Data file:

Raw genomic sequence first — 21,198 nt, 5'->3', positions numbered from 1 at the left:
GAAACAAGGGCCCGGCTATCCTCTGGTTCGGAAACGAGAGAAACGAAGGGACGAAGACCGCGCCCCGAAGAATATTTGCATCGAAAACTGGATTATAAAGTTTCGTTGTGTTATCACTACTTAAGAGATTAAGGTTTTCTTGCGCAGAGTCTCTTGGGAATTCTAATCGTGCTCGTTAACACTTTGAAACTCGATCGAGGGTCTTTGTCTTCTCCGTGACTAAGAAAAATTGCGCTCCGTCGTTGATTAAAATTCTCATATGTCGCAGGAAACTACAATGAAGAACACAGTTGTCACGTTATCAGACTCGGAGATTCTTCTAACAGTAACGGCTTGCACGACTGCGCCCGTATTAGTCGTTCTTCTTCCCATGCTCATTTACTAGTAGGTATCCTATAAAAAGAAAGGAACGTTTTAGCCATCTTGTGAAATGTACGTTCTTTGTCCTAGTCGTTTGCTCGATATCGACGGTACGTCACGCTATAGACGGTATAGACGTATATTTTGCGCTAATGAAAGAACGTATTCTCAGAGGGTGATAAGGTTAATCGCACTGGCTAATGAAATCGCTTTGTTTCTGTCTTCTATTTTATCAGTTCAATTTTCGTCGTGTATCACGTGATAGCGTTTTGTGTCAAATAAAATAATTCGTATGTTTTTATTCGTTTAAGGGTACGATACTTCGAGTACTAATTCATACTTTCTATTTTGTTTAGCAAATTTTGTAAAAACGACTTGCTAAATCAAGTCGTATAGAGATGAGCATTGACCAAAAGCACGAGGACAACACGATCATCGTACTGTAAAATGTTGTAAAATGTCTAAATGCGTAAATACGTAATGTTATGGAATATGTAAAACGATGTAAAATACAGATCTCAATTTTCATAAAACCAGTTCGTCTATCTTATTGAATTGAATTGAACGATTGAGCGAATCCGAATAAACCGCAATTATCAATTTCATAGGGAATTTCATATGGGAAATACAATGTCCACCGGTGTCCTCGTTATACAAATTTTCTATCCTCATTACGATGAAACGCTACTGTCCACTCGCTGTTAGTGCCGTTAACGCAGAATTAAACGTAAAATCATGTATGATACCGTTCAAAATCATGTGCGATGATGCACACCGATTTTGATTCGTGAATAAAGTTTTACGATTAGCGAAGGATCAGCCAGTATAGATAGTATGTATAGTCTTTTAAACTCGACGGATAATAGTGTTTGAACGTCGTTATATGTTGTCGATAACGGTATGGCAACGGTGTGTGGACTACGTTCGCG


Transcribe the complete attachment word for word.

Raw genomic sequence first — 21,198 nt, 5'->3', positions numbered from 1 at the left:
GAAACAAGGGCCCGGCTATCCTCTGGTTCGGAAACGAGAGAAACGAAGGGACGAAGACCGCGCCCCGAAGAATATTTGCATCGAAAACTGGATTATAAAGTTTCGTTGTGTTATCACTACTTAAGAGATTAAGGTTTTCTTGCGCAGAGTCTCTTGGGAATTCTAATCGTGCTCGTTAACACTTTGAAACTCGATCGAGGGTCTTTGTCTTCTCCGTGACTAAGAAAAATTGCGCTCCGTCGTTGATTAAAATTCTCATATGTCGCAGGAAACTACAATGAAGAACACAGTTGTCACGTTATCAGACTCGGAGATTCTTCTAACAGTAACGGCTTGCACGACTGCGCCCGTATTAGTCGTTCTTCTTCCCATGCTCATTTACTAGTAGGTATCCTATAAAAAGAAAGGAACGTTTTAGCCATCTTGTGAAATGTACGTTCTTTGTCCTAGTCGTTTGCTCGATATCGACGGTACGTCACGCTATAGACGGTATAGACGTATATTTTGCGCTAATGAAAGAACGTATTCTCAGAGGGTGATAAGGTTAATCGCACTGGCTAATGAAATCGCTTTGTTTCTGTCTTCTATTTTATCAGTTCAATTTTCGTCGTGTATCACGTGATAGCGTTTTGTGTCAAATAAAATAATTCGTATGTTTTTATTCGTTTAAGGGTACGATACTTCGAGTACTAATTCATACTTTCTATTTTGTTTAGCAAATTTTGTAAAAACGACTTGCTAAATCAAGTCGTATAGAGATGAGCATTGACCAAAAGCACGAGGACAACACGATCATCGTACTGTAAAATGTTGTAAAATGTCTAAATGCGTAAATACGTAATGTTATGGAATATGTAAAACGATGTAAAATACAGATCTCAATTTTCATAAAACCAGTTCGTCTATCTTATTGAATTGAATTGAACGATTGAGCGAATCCGAATAAACCGCAATTATCAATTTCATAGGGAATTTCATATGGGAAATACAATGTCCACCGGTGTCCTCGTTATACAAATTTTCTATCCTCATTACGATGAAACGCTACTGTCCACTCGCTGTTAGTGCCGTTAACGCAGAATTAAACGTAAAATCATGTATGATACCGTTCAAAATCATGTGCGATGATGCACACCGATTTTGATTCGTGAATAAAGTTTTACGATTAGCGAAGGATCAGCCAGTATAGATAGTATGTATAGTCTTTTAAACTCGACGGATAATAGTGTTTGAACGTCGTTATATGTTGTCGATAACGGTATGGCAACGGTGTGTGGACTACGTTCGCG